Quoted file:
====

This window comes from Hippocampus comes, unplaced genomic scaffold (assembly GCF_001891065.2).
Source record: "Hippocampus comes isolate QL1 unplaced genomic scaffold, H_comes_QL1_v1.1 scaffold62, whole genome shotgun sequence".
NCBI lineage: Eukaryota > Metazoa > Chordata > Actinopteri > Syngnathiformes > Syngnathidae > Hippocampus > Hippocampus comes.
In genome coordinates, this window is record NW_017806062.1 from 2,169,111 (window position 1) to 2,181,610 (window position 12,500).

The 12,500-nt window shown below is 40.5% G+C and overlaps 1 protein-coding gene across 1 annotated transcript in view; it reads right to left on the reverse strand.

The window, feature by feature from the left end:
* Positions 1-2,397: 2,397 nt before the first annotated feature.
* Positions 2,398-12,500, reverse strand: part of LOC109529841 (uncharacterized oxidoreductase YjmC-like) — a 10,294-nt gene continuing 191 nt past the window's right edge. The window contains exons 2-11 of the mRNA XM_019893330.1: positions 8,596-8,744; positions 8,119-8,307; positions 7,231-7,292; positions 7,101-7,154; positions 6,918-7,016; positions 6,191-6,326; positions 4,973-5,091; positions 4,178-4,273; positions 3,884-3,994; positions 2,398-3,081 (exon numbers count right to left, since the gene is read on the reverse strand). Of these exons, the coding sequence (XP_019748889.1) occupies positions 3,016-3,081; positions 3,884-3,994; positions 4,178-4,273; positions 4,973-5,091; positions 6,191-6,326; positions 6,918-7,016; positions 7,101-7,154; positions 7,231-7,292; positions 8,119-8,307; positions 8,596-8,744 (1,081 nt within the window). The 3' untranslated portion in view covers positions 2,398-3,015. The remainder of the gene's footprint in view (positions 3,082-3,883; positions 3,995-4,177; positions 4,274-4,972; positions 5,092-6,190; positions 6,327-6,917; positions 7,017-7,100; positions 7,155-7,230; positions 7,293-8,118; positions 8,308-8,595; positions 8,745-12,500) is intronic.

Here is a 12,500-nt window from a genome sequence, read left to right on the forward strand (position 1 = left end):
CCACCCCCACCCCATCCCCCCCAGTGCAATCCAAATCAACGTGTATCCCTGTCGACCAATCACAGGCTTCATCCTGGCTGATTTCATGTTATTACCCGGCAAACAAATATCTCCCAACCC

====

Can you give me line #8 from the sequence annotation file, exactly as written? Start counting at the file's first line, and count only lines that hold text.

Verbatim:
* Positions 2,398-12,500, reverse strand: part of LOC109529841 (uncharacterized oxidoreductase YjmC-like) — a 10,294-nt gene continuing 191 nt past the window's right edge. The window contains exons 2-11 of the mRNA XM_019893330.1: positions 8,596-8,744; positions 8,119-8,307; positions 7,231-7,292; positions 7,101-7,154; positions 6,918-7,016; positions 6,191-6,326; positions 4,973-5,091; positions 4,178-4,273; positions 3,884-3,994; positions 2,398-3,081 (exon numbers count right to left, since the gene is read on the reverse strand). Of these exons, the coding sequence (XP_019748889.1) occupies positions 3,016-3,081; positions 3,884-3,994; positions 4,178-4,273; positions 4,973-5,091; positions 6,191-6,326; positions 6,918-7,016; positions 7,101-7,154; positions 7,231-7,292; positions 8,119-8,307; positions 8,596-8,744 (1,081 nt within the window). The 3' untranslated portion in view covers positions 2,398-3,015. The remainder of the gene's footprint in view (positions 3,082-3,883; positions 3,995-4,177; positions 4,274-4,972; positions 5,092-6,190; positions 6,327-6,917; positions 7,017-7,100; positions 7,155-7,230; positions 7,293-8,118; positions 8,308-8,595; positions 8,745-12,500) is intronic.